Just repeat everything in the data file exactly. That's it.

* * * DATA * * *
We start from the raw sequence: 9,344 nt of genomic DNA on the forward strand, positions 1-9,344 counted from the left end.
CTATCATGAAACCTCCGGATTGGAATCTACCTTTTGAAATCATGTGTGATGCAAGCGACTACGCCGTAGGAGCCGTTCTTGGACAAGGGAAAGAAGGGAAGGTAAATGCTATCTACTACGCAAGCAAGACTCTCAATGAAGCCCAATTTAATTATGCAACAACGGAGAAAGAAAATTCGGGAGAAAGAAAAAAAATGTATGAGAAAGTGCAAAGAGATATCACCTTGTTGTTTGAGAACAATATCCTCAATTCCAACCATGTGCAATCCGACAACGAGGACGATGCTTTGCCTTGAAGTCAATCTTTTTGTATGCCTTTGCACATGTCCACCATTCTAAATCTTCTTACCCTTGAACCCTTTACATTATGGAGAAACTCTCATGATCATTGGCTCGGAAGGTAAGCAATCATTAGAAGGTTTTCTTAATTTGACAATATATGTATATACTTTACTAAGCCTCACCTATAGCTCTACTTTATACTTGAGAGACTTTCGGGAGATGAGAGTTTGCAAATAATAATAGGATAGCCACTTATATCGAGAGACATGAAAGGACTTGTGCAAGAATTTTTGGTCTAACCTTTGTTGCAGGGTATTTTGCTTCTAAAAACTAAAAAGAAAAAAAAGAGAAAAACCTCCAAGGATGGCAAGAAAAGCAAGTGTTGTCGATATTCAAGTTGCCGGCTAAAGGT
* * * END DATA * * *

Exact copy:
We start from the raw sequence: 9,344 nt of genomic DNA on the forward strand, positions 1-9,344 counted from the left end.
CTATCATGAAACCTCCGGATTGGAATCTACCTTTTGAAATCATGTGTGATGCAAGCGACTACGCCGTAGGAGCCGTTCTTGGACAAGGGAAAGAAGGGAAGGTAAATGCTATCTACTACGCAAGCAAGACTCTCAATGAAGCCCAATTTAATTATGCAACAACGGAGAAAGAAAATTCGGGAGAAAGAAAAAAAATGTATGAGAAAGTGCAAAGAGATATCACCTTGTTGTTTGAGAACAATATCCTCAATTCCAACCATGTGCAATCCGACAACGAGGACGATGCTTTGCCTTGAAGTCAATCTTTTTGTATGCCTTTGCACATGTCCACCATTCTAAATCTTCTTACCCTTGAACCCTTTACATTATGGAGAAACTCTCATGATCATTGGCTCGGAAGGTAAGCAATCATTAGAAGGTTTTCTTAATTTGACAATATATGTATATACTTTACTAAGCCTCACCTATAGCTCTACTTTATACTTGAGAGACTTTCGGGAGATGAGAGTTTGCAAATAATAATAGGATAGCCACTTATATCGAGAGACATGAAAGGACTTGTGCAAGAATTTTTGGTCTAACCTTTGTTGCAGGGTATTTTGCTTCTAAAAACTAAAAAGAAAAAAAAGAGAAAAACCTCCAAGGATGGCAAGAAAAGCAAGTGTTGTCGATATTCAAGTTGCCGGCTAAAGGT